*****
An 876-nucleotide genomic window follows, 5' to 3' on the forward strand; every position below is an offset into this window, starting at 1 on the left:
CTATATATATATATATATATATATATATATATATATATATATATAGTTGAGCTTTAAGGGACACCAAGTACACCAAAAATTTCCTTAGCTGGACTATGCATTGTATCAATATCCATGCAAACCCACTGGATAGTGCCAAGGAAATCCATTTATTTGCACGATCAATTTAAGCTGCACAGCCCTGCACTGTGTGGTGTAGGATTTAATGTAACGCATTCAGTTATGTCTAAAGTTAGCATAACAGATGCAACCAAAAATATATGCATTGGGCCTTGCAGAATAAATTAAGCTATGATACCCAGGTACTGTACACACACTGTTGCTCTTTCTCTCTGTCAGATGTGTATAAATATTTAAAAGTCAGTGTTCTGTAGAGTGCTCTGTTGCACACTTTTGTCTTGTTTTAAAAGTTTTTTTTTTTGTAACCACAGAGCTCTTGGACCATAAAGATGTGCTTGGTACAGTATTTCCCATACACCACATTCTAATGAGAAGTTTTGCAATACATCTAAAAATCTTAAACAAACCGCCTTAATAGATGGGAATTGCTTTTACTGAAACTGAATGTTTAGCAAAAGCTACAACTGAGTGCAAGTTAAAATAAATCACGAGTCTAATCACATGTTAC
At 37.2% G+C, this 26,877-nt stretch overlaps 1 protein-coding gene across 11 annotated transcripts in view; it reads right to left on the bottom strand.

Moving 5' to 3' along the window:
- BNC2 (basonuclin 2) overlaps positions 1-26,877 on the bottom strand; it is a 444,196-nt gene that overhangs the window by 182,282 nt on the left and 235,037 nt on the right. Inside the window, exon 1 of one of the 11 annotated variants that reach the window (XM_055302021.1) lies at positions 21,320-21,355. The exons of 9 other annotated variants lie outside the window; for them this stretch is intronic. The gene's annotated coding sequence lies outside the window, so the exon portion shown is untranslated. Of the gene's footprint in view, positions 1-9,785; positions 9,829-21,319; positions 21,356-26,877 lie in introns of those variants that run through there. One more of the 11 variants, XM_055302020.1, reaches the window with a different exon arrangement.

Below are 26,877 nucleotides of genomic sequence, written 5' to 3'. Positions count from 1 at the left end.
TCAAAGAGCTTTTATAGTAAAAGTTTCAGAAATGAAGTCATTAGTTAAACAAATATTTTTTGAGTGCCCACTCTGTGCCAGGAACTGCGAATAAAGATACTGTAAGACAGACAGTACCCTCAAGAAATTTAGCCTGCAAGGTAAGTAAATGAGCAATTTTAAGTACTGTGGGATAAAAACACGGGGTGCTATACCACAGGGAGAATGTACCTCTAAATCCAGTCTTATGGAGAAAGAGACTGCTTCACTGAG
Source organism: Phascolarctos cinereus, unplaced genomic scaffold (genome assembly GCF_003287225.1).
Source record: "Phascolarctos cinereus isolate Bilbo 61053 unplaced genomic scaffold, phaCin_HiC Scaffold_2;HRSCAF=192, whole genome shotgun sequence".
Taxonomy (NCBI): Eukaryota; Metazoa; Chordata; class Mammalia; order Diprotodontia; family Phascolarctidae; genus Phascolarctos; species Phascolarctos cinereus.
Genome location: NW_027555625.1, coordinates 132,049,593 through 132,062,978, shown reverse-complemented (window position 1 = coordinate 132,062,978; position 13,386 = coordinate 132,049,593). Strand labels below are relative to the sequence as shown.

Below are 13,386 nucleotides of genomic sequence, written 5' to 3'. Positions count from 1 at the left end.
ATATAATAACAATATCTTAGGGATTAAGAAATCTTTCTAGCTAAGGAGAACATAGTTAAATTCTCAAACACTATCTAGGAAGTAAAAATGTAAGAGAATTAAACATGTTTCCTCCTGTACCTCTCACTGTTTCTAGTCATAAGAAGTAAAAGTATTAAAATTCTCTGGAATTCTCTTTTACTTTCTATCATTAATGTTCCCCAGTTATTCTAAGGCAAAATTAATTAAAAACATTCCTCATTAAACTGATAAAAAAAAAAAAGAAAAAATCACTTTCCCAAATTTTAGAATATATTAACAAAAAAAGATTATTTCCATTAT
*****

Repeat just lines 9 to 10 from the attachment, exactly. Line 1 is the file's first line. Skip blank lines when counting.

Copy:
Source record: "Phascolarctos cinereus isolate Bilbo 61053 unplaced genomic scaffold, phaCin_HiC Scaffold_2;HRSCAF=192, whole genome shotgun sequence".
Taxonomy (NCBI): Eukaryota; Metazoa; Chordata; class Mammalia; order Diprotodontia; family Phascolarctidae; genus Phascolarctos; species Phascolarctos cinereus.